Opinion |

Why This Haredi Rabbi Won’t Close Yeshivas Despite COVID

He is afraid that if he does, when the time comes to reopen them, there won’t be anyone to open them for

Rikki Sprinzak
Send in e-mailSend in e-mail
The Belzer Rebbe, Rabbi Yissachar Dov Rokach in 2018.
The Belzer Rebbe, Rabbi Yissachar Dov Rokach in 2018.Credit: Tomer Appelbaum
Rikki Sprinzak

Like many others, I also wondered why the Belzer rebbe, Rabbi Yissachar Dov Rokeach, who became the “hero” of the Haredi public, certainly the Hasidim, is so blatantly ignoring the instructions of the government. After all, this is a rabbi who is usually pragmatic, who at the time sent Rabbi Israel Eichler to participate on the panel of the TV program “Popolitika,” to improve the image of the Haredi community among secular people. So why aren’t the Haredi yeshivas being closed?

The answer to this question is simple: The Belzer Rov, who knows his flock, is afraid that if he orders the yeshivas to close, when the time comes to open them there won’t be anyone to open them for.

Haaretz Special Brief: How COVID-19 upended ultra-Orthodox life, from Jerusalem to Brooklyn

It’s an open secret that the yeshivas are suffering from the departure of avrechim, specifically young students. Everyone knows that quite a few of them shouldn’t have been there in the first place, since it’s clear that a mission of constant study, in the spirit of the verse “And you shall meditate upon it [Torah] day and night,” isn’t suitable for everyone. The outbreak of the coronavirus pandemic provided the excuse for those who are unable to really find their place in the yeshivas, and the abandonment during this period has increased significantly.

The Gerrer rebbe, Rabbi Yaakov Aryeh Alter, closed the yeshivas at the start of the pandemic, until he saw the high dropout rate. His followers, who are used to a strict regimen of mashgichim [supervisors], were like sheep without a shepherd and scattered in all directions.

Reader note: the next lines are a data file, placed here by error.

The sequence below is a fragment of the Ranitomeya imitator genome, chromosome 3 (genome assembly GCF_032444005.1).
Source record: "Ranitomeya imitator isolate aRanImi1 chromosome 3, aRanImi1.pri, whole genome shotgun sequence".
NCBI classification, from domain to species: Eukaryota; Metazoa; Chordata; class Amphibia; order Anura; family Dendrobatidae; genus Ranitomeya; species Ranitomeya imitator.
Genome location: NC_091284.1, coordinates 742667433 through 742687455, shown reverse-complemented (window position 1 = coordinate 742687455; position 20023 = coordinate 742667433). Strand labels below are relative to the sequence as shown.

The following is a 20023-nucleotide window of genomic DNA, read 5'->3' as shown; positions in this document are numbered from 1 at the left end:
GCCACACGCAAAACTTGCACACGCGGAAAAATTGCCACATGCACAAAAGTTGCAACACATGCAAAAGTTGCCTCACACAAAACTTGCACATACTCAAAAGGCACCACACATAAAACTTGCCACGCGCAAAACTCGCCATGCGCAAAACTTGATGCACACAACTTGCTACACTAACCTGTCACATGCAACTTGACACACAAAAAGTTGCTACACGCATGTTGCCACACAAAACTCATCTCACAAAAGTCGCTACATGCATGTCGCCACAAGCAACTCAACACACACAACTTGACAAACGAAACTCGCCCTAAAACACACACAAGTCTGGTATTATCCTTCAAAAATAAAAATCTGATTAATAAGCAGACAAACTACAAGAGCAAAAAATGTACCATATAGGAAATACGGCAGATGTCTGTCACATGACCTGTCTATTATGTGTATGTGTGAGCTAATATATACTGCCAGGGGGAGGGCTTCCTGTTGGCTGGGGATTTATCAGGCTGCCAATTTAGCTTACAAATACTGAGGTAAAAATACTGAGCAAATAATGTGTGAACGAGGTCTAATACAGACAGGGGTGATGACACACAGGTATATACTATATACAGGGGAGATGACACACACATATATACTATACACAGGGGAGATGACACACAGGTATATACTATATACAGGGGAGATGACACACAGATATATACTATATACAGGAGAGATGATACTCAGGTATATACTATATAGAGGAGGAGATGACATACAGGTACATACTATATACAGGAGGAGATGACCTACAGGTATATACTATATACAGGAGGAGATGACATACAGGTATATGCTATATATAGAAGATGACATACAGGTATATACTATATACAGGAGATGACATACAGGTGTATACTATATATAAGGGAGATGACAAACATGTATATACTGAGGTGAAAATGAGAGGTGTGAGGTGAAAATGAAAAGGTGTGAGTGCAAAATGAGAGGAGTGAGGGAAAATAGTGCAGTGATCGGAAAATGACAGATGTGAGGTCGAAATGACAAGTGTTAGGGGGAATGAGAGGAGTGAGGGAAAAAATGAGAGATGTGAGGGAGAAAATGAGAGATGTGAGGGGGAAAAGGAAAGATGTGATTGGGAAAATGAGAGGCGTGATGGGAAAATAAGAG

The Belzer rov, on the other hand, realized from the start that there would be a problem. These things are said outright in an article posted by the sage Rabbi Pinchas Friedman, head of the Belz kollels (yeshivas for married men), on the Haredi website “Behadrei Haredim”: “People are waving the verse, ‘Guard your lives very carefully,’ [lit. “your souls”] and that’s true, but we have to remember that there are two ‘souls’ here, a spiritual and a material one.

“Therefore, more than we have to guard the material soul so it will be able to observe the Torah commandments, to the same degree we have to ensure that the spiritual soul won’t be lost in order to save the soul. … We have before us a minor battle and a major battle. The minor battle is over matters of the body and mental health, the major and far more important battle is over the Jewish soul and matters of spirituality. Will there be anyone for whom to preserve the body?!”

The rabbis took the hint. Even those who at the beginning of the pandemic closed the yeshivas. There are some who believe that refraining from closing the yeshivas is a smart strategy when it comes to preserving the existence of their organization. Some of them say that even though there really are many sick yeshiva students, there aren’t many dead and therefore even the price is not too high.

Because even they know that the number of Haredi youths living on the streets who don’t want to return to the yeshivas is steadily growing. They walk around with a “nonkosher phone” (with internet access) in their pockets – still with sidelocks and a kippa, but it’s not clear for how long. The executive director of Hillel, an organization that helps those who want to leave the fold, told me that the number of those turning to them has doubled.

Many of these young men are thrown out of their homes. Alone and miserable they sleep in public parks and abandoned buildings. They’re confused, afraid, but their eyes have been opened. Maybe they’ll maintain a religious lifestyle, but they don’t want to return to the yeshiva.

This is where the secular community can take action – to help these young men find their place and become part of Israeli society.

Rikki Sprinzak was an editor of “Popolitika” and “Mishal Kham” on TV’s Channel 2.

Comments